Vanessa Larche wants answers. Last week, her three-year-old son Liam had a convulsion at daycare.
Larche and the daycare director say 911 put them on hold. It took 15 minutes before an ambulance was dispatched.
“I can’t describe the feeling how horrible it was to know there was no help coming,” Larche explained to Global News on Wednesday.
The daycare director, Debra Jolly, says she placed her first call to 911 at 3:10 p.m. on Aug. 29, and was put on hold for nearly 15 minutes.
Medical malpractice lawyer Patrick Martin-Menard says that’s far too long.
“In all cases, it should certainly take no more than a minute,” said Martin-Menard.
The Montreal Police Department operates the 911 call centre, and on Thursday, told Global News that 911 only received a call at 3:23 p.m.
They say that call was immediately transferred to Urgences-santé.
The department says there could have been a problem with the daycare’s phone service.
Larche and the daycare director say they also called from their cellphones.
“The director, she was on her cellphone and her landline on hold on both,” explained Larche.
In a statement, police told Global News: “On August 29th, a violent storm swept Montreal. 911 received a high volume of calls. As a result, it’s possible the phone network had trouble connecting with 911,” the SPVM said.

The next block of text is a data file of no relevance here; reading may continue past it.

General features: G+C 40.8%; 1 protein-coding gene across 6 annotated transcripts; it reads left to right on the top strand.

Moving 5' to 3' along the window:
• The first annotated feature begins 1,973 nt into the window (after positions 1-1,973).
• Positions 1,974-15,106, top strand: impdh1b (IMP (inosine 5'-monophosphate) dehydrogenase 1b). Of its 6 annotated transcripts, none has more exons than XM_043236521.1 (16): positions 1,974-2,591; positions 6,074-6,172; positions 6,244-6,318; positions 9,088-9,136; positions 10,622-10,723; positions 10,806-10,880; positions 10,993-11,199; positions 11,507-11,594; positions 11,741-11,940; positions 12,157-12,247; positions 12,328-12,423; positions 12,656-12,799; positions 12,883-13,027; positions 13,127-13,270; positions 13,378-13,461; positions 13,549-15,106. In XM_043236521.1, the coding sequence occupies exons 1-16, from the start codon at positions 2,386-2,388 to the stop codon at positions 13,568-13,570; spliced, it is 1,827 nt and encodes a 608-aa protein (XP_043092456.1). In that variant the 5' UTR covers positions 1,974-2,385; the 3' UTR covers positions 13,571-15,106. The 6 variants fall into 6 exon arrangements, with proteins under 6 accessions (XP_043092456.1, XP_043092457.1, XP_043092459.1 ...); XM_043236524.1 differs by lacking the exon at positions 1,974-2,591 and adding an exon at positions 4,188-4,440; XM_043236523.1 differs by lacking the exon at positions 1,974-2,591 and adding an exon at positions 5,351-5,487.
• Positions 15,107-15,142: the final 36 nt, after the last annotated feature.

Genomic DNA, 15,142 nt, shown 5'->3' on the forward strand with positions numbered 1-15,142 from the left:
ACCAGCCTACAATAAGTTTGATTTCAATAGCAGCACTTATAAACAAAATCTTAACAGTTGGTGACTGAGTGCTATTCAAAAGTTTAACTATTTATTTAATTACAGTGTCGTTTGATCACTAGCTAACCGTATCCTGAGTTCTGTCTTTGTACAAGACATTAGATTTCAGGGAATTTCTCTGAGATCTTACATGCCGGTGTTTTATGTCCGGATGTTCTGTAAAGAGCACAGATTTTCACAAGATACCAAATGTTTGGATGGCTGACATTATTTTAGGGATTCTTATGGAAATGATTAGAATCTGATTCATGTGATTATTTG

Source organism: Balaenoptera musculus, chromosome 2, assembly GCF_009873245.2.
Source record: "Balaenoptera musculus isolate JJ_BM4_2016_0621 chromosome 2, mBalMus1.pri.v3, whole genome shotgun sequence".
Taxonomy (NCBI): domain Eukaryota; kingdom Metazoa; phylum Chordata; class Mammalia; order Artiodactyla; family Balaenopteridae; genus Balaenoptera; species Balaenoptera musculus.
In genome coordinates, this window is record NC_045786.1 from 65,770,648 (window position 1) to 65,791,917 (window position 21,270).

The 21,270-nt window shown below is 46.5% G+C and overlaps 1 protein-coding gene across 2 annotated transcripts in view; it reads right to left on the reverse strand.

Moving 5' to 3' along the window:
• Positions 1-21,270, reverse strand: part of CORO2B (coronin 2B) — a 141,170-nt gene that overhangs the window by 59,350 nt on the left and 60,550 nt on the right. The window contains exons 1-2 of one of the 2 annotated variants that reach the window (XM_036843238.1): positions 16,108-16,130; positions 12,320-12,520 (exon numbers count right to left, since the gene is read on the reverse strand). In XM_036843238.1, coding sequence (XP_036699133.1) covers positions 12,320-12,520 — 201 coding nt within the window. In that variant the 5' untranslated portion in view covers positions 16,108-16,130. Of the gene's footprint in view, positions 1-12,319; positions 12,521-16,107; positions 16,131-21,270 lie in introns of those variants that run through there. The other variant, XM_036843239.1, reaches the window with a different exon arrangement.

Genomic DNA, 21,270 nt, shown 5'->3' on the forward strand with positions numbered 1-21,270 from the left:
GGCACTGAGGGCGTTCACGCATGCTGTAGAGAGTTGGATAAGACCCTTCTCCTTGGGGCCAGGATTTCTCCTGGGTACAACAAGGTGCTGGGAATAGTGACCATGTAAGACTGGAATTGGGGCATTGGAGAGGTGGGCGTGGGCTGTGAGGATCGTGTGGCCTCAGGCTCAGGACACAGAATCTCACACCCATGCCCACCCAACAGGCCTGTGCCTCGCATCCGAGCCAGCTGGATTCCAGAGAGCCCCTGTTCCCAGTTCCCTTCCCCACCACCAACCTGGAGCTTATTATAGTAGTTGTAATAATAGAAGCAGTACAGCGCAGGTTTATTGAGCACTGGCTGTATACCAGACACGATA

Martin-Menard says that’s not a justification
“An emergency response service like 911 should have a contingency plan in place,” he said.
Larche is also upset that when her son was finally loaded into the ambulance, the paramedics did not put their sirens on.
“We sat in traffic on the 40 like every other person leaving work that day. There was no urgency at all,” Liam’s mother said.
“If it’s something mild, and the patient has been stabilized because he was given medication, then they will proceed without lights and sirens,” explained Urgences-santé operations chief Francois Labelle.
The family has filed an official complaint with Urgences-santé.
“That was flagged to the complaints commissioner and he’s investigating right now,” Labelle said.
That means the complaints commissioner will be looking into every aspect of what happened that day.
“That person is going to ask us to meet with the paramedics, evaluate the call, look at the problems with the call, ask us if everything is done according to protocol, things like that,” he explained.
The Torres family should get their answers in 45 days, the deadline for the commissioner to file his report.